Laurel Hubbard Could Become First Biological Male To Compete In A Women’s Sport At Tokyo Olympics

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New Zealand weightlifter Laurel Hubbard could be the first biological male to compete in a women’s sport at the Olympics.

A rule change, approved by the International Olympic Committee (IOC), would automatically qualify Hubbard for the New Zealand women’s weightlifting team at the upcoming Tokyo Olympics, the Guardian reported Wednesday. The rules were apparently changed after multiple competitions had to be canceled over coronavirus, according to the outlet. Hubbard would compete with the team in the women’s super heavyweight category, the Guardian noted. (RELATED: Transgender Athlete Says There’s No Difference Between Him And The Women He Beat)

Hubbard won two silvers in the women’s World Weightlifting Championships back in 2017 and placed sixth in 2019 after suffering an injury during the competition, the Guardian reported. Hubbard also took home two gold medals and a silver medal at the 2019 Pacific Games in Samoa.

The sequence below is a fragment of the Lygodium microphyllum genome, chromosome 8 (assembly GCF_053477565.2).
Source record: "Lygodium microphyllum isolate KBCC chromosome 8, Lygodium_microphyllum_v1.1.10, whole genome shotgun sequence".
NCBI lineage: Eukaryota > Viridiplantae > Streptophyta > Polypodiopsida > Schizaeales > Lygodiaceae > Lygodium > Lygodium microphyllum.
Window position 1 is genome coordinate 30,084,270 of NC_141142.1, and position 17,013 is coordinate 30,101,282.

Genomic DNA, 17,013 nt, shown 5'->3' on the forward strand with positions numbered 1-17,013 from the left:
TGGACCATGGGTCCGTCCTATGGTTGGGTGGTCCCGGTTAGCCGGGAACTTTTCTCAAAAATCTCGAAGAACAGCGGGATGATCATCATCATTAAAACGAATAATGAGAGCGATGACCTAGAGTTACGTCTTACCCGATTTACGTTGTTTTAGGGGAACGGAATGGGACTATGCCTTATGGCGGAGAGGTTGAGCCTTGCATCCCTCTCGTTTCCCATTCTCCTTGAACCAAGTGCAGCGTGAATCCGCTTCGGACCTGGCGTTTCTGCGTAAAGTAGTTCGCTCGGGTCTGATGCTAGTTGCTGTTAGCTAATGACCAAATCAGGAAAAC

Hubbard previously said there was not “any fundamental difference” between transgender female athletes and female athletes.

“I don’t believe there is any fundamental difference between me and the other athletes, and to suggest there is is slightly demeaning to them,” Hubbard said at the time, according to Newshub. “I think it’s incredibly disrespectful to the other competitors.”

IOC began to allow biological men transitioning to women to participate in the Olympic games if their testosterone levels are kept below 10 nanomoles per litre for at least 12 months back in 2015, according to The Guardian.

Meanwhile, a study published in the British Journal of Sports Medicine claimed biological men transitioning to women still maintain an advantage a year after beginning hormone therapy.

“At one year, the trans women on average still have an advantage over the cis women,” the study’s lead author Dr. Timothy Roberts said. “For the Olympic level, the elite level, I’d say probably two years is more realistic.”